Home & Garden

Hidden treasures: Thrift store finds truly measure up

When confronted with a large collection of similar items you should:

a) Shove it all in a trash can when no one is looking;

b) Drop them off at a neighbor’s front door like a zucchini bumper crop;

c) Make something cool.

We here at 1st Rate 2nd Hand Thrift Store vote for “c”!

A slightly shabby vintage step stool is ready for a close-up in a hip decorating magazine ...
A slightly shabby vintage step stool is ready for a close-up in a hip decorating magazine …
... after getting the star treatment via a collection of vintage yardsticks.  (Jenni Steinberg Pagano)
… after getting the star treatment via a collection of vintage yardsticks. (Jenni Steinberg Pagano)

It is my firm belief that if one item is good, a whole bunch of them is better. Certainly, no one needs to keep more than one yardstick around for actual measuring emergencies. But if you have multiples of anything, decorating opportunities open up. Case in point: recently a large bundle of yardsticks came into the store. Their vintage graphics from stores gone by, various colors and patinas are very interesting. I am a sucker for things with typography and old advertising, so let the creativity begin!

Wandering about our aisles for items to embellish, I focused on rectilinear pieces. I found picture frames, bulletin boards, trays, boxes, tables and step stools all crying out for a little something.

My first project was applying yardsticks to a vintage step stool. It was already rusty and “industrial” and I knew the different wood tones and amusing trademarks would just add to the effect.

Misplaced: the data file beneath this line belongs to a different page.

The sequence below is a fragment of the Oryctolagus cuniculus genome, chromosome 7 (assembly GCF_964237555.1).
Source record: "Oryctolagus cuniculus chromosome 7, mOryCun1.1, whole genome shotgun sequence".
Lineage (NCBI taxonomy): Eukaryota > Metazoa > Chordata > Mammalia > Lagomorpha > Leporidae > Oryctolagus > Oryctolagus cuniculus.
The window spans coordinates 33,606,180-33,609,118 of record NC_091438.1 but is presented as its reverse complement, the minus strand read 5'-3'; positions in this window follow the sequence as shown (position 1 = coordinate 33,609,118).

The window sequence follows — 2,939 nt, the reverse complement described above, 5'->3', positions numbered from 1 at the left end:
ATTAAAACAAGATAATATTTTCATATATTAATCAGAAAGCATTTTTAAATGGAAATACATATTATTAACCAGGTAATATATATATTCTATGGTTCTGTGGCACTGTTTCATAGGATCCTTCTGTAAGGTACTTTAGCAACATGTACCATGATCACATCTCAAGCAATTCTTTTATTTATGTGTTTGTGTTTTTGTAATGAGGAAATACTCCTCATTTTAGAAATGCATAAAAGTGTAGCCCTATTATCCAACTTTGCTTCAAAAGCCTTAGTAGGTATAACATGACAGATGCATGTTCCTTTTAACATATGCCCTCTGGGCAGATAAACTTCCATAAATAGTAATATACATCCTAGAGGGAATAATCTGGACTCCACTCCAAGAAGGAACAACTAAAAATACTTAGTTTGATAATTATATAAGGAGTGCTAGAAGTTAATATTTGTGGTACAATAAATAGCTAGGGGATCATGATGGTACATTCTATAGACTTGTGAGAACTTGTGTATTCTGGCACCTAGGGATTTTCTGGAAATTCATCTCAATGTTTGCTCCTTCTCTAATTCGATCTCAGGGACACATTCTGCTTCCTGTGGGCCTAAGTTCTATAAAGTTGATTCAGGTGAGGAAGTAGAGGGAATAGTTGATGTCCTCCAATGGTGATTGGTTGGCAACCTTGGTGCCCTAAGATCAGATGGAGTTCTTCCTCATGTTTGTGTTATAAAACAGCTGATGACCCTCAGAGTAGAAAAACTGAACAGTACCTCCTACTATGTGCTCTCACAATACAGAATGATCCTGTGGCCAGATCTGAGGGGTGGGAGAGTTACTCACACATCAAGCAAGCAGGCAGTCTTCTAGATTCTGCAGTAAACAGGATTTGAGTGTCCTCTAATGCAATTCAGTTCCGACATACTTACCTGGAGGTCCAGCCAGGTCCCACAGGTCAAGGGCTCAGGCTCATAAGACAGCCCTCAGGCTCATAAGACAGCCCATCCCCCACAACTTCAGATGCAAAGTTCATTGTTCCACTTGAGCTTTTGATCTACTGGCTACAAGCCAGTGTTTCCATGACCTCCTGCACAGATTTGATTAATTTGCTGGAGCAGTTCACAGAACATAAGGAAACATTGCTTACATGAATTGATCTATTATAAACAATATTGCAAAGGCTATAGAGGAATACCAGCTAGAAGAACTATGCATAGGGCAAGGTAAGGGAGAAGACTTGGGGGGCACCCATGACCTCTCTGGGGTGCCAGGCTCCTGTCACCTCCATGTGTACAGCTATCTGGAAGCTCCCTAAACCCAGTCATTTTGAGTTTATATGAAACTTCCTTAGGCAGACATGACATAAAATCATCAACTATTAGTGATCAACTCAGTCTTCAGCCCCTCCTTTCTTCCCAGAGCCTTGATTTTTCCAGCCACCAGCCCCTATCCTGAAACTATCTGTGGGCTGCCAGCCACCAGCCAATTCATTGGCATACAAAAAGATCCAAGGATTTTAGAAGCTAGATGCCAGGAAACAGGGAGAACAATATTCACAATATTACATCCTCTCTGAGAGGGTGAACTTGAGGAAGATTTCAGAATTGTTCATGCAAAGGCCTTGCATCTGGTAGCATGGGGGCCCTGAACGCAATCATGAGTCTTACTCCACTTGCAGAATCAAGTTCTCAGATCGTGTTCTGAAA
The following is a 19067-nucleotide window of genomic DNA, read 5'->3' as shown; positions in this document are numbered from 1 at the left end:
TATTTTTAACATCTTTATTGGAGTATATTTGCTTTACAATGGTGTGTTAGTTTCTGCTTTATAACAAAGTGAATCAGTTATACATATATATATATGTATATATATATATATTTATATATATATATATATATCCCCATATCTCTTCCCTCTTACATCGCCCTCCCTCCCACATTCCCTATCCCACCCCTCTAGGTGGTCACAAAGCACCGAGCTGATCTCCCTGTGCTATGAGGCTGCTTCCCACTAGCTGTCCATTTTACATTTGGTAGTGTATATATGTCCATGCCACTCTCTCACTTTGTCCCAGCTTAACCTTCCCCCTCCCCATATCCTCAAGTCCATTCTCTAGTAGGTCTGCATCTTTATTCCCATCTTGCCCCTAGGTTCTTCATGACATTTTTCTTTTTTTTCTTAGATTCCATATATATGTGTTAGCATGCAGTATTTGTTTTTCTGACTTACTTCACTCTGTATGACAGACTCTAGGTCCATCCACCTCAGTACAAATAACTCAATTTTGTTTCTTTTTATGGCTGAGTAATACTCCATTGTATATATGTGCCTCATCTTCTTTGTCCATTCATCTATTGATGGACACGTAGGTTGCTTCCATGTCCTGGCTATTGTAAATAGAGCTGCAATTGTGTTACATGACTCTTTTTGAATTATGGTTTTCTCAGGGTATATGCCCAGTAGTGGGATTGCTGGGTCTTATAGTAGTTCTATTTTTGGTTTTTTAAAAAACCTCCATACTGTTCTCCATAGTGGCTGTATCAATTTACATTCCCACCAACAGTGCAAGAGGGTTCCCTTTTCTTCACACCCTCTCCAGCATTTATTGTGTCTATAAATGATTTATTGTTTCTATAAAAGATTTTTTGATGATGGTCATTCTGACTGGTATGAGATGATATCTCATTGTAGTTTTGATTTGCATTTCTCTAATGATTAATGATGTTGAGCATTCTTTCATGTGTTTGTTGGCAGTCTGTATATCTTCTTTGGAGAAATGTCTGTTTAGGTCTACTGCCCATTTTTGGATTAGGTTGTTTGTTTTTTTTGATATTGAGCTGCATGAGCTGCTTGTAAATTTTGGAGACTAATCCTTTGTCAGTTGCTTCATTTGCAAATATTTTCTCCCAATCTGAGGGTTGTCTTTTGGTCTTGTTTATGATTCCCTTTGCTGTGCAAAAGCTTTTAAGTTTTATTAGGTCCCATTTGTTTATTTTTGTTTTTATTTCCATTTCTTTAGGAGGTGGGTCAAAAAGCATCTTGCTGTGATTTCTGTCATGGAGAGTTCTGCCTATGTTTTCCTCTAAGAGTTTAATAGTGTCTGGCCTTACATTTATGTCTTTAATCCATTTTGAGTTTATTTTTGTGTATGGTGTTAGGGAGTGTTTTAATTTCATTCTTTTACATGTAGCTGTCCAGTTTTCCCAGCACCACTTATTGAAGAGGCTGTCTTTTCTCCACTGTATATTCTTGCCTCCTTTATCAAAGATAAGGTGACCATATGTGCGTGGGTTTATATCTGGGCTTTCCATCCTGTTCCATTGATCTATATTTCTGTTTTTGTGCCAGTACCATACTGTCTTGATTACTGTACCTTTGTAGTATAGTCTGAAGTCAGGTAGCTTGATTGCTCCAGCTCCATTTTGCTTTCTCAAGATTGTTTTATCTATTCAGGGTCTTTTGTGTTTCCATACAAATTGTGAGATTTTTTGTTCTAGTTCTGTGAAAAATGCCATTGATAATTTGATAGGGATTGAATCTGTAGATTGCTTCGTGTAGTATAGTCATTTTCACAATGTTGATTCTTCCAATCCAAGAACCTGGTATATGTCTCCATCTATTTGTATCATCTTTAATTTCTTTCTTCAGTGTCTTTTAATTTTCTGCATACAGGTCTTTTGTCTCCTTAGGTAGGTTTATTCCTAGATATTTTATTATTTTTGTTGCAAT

First I tightened up the bolts holding the existing wood surfaces. Then I laid out the yardsticks until I got a pleasing arrangement of color that captured the best phrases. How can a person resist a slogan like “Good Chicks Good Feeds We build them right”? Then I applied a squirt of wood glue, and put down the sticks for good. Weighted down, and dried, this might have been enough to hold them securely, but I added a few tiny nails for good measure. Finally, I clamped a guide in place and used my jigsaw to slice off the extra length at the sides. I like the raw look of the wood on the yardsticks and I don’t expect this to get a lot of foot traffic. But I could seal the surface with tung oil or wax or polyurethane if I wanted. Now this formerly slightly dingy step stool is ready for a feature in one of the hip decorating magazines. It is perfect for use as a side table or a landing spot for purses, briefcases or backpacks by the front door. It could also be a part of a tablescape, layered with decorative items or picture frames.

Using this same glue-and-cut technique you can add yardstick embellishment to wood boxes, napkin holders, pencil containers, drink coasters or mini wall shelves.

A yellow yardstick gives an orange shelf extra zing. The tag line reads, ‘Where the best is not expensive,’ which could be a thrift store motto.
A yellow yardstick gives an orange shelf extra zing. The tag line reads, ‘Where the best is not expensive,’ which could be a thrift store motto.

The tag line on this shelf is now “Where the best is not expensive,” which is perhaps my new motto! It’s a perfect companion for this scrap angel made by former Tucson artist Luon St Pierre.